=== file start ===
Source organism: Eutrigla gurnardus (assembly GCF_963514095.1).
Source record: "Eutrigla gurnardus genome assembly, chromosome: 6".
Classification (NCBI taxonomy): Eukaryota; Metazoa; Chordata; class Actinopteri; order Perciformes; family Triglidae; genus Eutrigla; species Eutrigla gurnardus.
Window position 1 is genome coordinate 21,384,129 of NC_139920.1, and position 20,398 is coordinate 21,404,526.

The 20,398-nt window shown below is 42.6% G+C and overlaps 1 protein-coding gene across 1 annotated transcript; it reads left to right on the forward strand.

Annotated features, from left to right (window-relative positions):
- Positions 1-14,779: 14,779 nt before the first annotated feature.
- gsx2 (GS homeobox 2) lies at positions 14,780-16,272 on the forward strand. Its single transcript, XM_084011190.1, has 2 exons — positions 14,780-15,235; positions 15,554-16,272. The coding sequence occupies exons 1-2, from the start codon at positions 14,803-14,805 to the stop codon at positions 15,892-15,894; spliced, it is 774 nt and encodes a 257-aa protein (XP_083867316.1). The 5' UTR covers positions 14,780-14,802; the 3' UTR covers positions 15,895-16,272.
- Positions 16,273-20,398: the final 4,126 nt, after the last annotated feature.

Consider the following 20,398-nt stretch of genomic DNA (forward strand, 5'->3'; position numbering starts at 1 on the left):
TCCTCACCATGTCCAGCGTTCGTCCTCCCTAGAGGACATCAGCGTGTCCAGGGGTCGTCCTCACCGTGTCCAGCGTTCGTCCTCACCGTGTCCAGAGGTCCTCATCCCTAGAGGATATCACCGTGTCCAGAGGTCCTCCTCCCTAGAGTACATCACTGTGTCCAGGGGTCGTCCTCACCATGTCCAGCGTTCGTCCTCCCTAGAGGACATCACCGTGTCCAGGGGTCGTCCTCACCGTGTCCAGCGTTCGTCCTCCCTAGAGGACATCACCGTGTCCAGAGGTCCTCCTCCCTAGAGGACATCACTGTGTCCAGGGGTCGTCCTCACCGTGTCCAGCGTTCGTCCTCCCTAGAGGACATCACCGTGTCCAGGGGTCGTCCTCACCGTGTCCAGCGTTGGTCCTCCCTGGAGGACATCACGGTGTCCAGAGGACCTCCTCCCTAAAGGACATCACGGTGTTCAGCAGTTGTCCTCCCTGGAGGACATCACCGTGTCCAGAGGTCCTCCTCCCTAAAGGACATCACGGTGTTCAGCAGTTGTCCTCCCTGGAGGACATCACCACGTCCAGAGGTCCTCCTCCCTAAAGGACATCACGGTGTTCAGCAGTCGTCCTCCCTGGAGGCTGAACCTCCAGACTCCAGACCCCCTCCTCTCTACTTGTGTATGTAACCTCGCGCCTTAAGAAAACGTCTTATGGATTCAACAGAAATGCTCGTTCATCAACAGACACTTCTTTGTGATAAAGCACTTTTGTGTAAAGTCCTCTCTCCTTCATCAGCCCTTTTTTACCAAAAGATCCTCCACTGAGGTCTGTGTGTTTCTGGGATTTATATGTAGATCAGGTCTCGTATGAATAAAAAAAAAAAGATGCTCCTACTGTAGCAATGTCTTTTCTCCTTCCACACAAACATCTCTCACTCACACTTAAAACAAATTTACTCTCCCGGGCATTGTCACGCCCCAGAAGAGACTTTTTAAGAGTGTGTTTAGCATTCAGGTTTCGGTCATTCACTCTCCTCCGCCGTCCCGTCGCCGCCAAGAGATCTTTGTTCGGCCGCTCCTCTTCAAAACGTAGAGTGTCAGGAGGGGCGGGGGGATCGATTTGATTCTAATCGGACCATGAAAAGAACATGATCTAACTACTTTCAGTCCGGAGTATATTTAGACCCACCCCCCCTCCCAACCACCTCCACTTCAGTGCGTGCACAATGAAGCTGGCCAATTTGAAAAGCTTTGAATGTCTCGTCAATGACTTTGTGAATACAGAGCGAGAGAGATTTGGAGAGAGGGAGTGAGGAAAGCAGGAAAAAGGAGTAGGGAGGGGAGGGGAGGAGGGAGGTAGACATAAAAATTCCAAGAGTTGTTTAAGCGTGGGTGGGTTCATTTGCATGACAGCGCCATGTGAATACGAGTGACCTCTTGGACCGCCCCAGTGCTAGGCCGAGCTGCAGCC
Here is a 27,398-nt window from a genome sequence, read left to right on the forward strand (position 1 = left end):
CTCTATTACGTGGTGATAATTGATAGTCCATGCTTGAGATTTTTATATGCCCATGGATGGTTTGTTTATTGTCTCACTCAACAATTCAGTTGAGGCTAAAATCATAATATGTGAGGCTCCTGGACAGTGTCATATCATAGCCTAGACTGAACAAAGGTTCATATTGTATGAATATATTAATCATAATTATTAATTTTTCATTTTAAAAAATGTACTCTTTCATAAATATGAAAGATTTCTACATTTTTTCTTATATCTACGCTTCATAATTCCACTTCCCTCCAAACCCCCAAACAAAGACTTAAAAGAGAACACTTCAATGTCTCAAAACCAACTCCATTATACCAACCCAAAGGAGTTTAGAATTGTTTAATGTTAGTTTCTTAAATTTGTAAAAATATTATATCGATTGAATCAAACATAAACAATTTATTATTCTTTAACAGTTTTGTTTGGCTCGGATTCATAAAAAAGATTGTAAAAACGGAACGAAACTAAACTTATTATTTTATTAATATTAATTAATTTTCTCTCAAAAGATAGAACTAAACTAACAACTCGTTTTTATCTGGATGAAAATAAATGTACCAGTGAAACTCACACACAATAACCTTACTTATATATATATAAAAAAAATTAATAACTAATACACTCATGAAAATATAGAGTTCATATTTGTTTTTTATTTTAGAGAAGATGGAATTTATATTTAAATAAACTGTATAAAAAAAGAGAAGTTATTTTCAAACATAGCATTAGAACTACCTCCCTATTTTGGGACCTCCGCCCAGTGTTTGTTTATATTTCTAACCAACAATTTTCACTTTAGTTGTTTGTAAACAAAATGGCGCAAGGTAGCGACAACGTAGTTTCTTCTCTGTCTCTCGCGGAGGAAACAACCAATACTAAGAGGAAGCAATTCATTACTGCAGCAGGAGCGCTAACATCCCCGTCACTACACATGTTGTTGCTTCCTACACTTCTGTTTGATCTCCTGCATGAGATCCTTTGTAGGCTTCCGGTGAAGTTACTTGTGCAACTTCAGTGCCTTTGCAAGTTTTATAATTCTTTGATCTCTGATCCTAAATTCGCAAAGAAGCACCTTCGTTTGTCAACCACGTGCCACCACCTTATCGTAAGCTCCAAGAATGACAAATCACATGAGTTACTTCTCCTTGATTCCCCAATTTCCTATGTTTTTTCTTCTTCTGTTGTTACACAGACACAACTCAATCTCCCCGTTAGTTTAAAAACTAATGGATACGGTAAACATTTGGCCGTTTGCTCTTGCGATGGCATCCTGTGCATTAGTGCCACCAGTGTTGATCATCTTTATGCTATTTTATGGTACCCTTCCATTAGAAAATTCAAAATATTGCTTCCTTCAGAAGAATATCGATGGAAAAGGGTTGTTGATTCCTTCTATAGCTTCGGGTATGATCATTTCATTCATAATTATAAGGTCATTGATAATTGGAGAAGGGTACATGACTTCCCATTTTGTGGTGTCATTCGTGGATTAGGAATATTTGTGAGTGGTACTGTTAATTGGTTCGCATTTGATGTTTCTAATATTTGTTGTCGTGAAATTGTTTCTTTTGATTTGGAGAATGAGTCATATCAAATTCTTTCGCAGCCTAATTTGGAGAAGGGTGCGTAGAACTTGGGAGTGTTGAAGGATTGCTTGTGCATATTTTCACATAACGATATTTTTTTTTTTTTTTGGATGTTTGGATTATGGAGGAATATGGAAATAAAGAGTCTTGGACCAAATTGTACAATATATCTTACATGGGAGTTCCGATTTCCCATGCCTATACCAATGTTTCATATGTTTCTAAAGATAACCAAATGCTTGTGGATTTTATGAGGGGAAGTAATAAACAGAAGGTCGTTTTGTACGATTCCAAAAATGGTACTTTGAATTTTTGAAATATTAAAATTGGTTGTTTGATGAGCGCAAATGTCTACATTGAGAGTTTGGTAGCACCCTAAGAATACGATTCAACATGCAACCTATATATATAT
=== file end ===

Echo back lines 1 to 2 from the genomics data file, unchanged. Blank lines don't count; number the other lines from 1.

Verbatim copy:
Source organism: Eutrigla gurnardus (assembly GCF_963514095.1).
Source record: "Eutrigla gurnardus genome assembly, chromosome: 6".